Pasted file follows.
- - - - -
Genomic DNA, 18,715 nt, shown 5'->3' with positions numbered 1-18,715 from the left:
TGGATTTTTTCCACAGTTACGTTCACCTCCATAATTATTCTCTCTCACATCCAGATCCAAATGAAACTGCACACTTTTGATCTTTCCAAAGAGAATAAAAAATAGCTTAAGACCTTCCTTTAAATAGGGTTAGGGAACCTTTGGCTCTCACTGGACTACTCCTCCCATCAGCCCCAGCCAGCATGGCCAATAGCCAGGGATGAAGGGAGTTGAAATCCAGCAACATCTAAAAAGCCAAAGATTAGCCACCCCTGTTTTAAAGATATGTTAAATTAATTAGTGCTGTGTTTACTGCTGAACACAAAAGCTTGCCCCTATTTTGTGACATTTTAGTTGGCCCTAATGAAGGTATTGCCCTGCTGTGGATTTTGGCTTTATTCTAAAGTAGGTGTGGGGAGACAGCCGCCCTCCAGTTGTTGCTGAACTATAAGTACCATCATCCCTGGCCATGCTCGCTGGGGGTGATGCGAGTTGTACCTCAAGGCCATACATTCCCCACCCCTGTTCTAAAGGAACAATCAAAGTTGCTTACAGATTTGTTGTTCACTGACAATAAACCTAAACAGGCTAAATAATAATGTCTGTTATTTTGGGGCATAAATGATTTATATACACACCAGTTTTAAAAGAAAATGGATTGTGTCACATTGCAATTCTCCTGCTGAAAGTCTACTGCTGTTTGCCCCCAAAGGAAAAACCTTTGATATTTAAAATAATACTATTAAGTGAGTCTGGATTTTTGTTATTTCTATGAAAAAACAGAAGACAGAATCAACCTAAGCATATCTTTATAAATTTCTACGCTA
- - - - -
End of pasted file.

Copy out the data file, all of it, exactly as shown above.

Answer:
Genomic DNA, 18,715 nt, shown 5'->3' with positions numbered 1-18,715 from the left:
TGGATTTTTTCCACAGTTACGTTCACCTCCATAATTATTCTCTCTCACATCCAGATCCAAATGAAACTGCACACTTTTGATCTTTCCAAAGAGAATAAAAAATAGCTTAAGACCTTCCTTTAAATAGGGTTAGGGAACCTTTGGCTCTCACTGGACTACTCCTCCCATCAGCCCCAGCCAGCATGGCCAATAGCCAGGGATGAAGGGAGTTGAAATCCAGCAACATCTAAAAAGCCAAAGATTAGCCACCCCTGTTTTAAAGATATGTTAAATTAATTAGTGCTGTGTTTACTGCTGAACACAAAAGCTTGCCCCTATTTTGTGACATTTTAGTTGGCCCTAATGAAGGTATTGCCCTGCTGTGGATTTTGGCTTTATTCTAAAGTAGGTGTGGGGAGACAGCCGCCCTCCAGTTGTTGCTGAACTATAAGTACCATCATCCCTGGCCATGCTCGCTGGGGGTGATGCGAGTTGTACCTCAAGGCCATACATTCCCCACCCCTGTTCTAAAGGAACAATCAAAGTTGCTTACAGATTTGTTGTTCACTGACAATAAACCTAAACAGGCTAAATAATAATGTCTGTTATTTTGGGGCATAAATGATTTATATACACACCAGTTTTAAAAGAAAATGGATTGTGTCACATTGCAATTCTCCTGCTGAAAGTCTACTGCTGTTTGCCCCCAAAGGAAAAACCTTTGATATTTAAAATAATACTATTAAGTGAGTCTGGATTTTTGTTATTTCTATGAAAAAACAGAAGACAGAATCAACCTAAGCATATCTTTATAAATTTCTACGCTA